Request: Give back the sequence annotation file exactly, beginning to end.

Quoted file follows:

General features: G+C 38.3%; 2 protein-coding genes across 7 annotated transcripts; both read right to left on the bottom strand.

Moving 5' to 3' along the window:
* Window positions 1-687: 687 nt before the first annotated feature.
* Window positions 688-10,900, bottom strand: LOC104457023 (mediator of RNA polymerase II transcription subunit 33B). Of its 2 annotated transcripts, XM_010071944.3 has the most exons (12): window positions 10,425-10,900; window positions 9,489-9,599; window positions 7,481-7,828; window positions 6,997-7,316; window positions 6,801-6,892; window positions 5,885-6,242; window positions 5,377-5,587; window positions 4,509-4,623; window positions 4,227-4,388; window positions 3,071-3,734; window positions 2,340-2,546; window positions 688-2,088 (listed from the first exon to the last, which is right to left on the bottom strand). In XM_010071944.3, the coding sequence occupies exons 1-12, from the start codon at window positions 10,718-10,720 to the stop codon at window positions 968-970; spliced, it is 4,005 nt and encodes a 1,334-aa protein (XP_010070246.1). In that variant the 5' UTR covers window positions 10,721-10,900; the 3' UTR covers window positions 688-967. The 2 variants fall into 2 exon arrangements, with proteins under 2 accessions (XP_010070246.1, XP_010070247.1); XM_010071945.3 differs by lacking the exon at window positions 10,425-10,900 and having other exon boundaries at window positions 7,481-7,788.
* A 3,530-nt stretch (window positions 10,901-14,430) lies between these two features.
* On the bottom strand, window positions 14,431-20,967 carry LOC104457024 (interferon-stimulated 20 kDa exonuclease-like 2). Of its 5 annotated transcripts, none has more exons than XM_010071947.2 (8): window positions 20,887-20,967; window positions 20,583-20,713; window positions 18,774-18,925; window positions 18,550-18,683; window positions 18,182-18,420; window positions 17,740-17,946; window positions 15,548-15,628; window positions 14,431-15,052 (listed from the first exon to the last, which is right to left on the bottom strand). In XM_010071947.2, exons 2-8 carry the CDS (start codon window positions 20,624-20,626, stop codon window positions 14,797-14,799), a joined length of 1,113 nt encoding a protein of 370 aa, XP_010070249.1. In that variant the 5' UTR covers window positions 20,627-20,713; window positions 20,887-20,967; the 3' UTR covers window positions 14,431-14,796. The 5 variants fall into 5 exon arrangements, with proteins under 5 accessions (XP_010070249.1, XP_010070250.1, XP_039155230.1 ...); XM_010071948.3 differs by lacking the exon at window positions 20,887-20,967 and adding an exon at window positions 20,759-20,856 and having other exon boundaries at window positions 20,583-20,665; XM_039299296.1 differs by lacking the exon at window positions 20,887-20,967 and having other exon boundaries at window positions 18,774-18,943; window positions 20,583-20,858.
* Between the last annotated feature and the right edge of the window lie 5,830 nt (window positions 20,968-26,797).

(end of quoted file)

General features: G+C 38.3%; 2 protein-coding genes across 7 annotated transcripts; both read right to left on the bottom strand.

Moving 5' to 3' along the window:
* Window positions 1-687: 687 nt before the first annotated feature.
* Window positions 688-10,900, bottom strand: LOC104457023 (mediator of RNA polymerase II transcription subunit 33B). Of its 2 annotated transcripts, XM_010071944.3 has the most exons (12): window positions 10,425-10,900; window positions 9,489-9,599; window positions 7,481-7,828; window positions 6,997-7,316; window positions 6,801-6,892; window positions 5,885-6,242; window positions 5,377-5,587; window positions 4,509-4,623; window positions 4,227-4,388; window positions 3,071-3,734; window positions 2,340-2,546; window positions 688-2,088 (listed from the first exon to the last, which is right to left on the bottom strand). In XM_010071944.3, the coding sequence occupies exons 1-12, from the start codon at window positions 10,718-10,720 to the stop codon at window positions 968-970; spliced, it is 4,005 nt and encodes a 1,334-aa protein (XP_010070246.1). In that variant the 5' UTR covers window positions 10,721-10,900; the 3' UTR covers window positions 688-967. The 2 variants fall into 2 exon arrangements, with proteins under 2 accessions (XP_010070246.1, XP_010070247.1); XM_010071945.3 differs by lacking the exon at window positions 10,425-10,900 and having other exon boundaries at window positions 7,481-7,788.
* A 3,530-nt stretch (window positions 10,901-14,430) lies between these two features.
* On the bottom strand, window positions 14,431-20,967 carry LOC104457024 (interferon-stimulated 20 kDa exonuclease-like 2). Of its 5 annotated transcripts, none has more exons than XM_010071947.2 (8): window positions 20,887-20,967; window positions 20,583-20,713; window positions 18,774-18,925; window positions 18,550-18,683; window positions 18,182-18,420; window positions 17,740-17,946; window positions 15,548-15,628; window positions 14,431-15,052 (listed from the first exon to the last, which is right to left on the bottom strand). In XM_010071947.2, exons 2-8 carry the CDS (start codon window positions 20,624-20,626, stop codon window positions 14,797-14,799), a joined length of 1,113 nt encoding a protein of 370 aa, XP_010070249.1. In that variant the 5' UTR covers window positions 20,627-20,713; window positions 20,887-20,967; the 3' UTR covers window positions 14,431-14,796. The 5 variants fall into 5 exon arrangements, with proteins under 5 accessions (XP_010070249.1, XP_010070250.1, XP_039155230.1 ...); XM_010071948.3 differs by lacking the exon at window positions 20,887-20,967 and adding an exon at window positions 20,759-20,856 and having other exon boundaries at window positions 20,583-20,665; XM_039299296.1 differs by lacking the exon at window positions 20,887-20,967 and having other exon boundaries at window positions 18,774-18,943; window positions 20,583-20,858.
* Between the last annotated feature and the right edge of the window lie 5,830 nt (window positions 20,968-26,797).